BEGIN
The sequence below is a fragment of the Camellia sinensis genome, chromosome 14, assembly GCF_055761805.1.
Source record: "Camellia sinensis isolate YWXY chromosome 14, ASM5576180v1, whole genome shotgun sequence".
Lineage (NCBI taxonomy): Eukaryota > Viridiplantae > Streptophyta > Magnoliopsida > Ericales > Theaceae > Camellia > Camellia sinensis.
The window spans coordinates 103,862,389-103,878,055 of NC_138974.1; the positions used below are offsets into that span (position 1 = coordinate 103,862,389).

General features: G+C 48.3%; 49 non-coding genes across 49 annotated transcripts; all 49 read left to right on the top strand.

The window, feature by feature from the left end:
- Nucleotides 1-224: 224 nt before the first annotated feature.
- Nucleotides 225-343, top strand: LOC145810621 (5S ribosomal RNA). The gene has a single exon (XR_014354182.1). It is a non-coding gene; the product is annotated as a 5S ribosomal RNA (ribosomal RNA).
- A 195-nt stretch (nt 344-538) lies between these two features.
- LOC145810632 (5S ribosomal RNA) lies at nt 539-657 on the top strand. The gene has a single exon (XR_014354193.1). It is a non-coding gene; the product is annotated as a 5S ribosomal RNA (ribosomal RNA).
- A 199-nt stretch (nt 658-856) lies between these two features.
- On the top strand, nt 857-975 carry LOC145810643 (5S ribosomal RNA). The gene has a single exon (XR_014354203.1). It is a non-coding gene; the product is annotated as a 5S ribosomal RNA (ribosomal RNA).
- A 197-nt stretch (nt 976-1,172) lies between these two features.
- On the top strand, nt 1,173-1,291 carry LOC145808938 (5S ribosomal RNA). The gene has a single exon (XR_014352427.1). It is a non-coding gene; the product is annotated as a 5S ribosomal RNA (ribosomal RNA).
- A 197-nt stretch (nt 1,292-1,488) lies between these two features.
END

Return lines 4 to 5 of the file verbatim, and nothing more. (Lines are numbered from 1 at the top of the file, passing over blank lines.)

The window spans coordinates 103,862,389-103,878,055 of NC_138974.1; the positions used below are offsets into that span (position 1 = coordinate 103,862,389).

General features: G+C 48.3%; 49 non-coding genes across 49 annotated transcripts; all 49 read left to right on the top strand.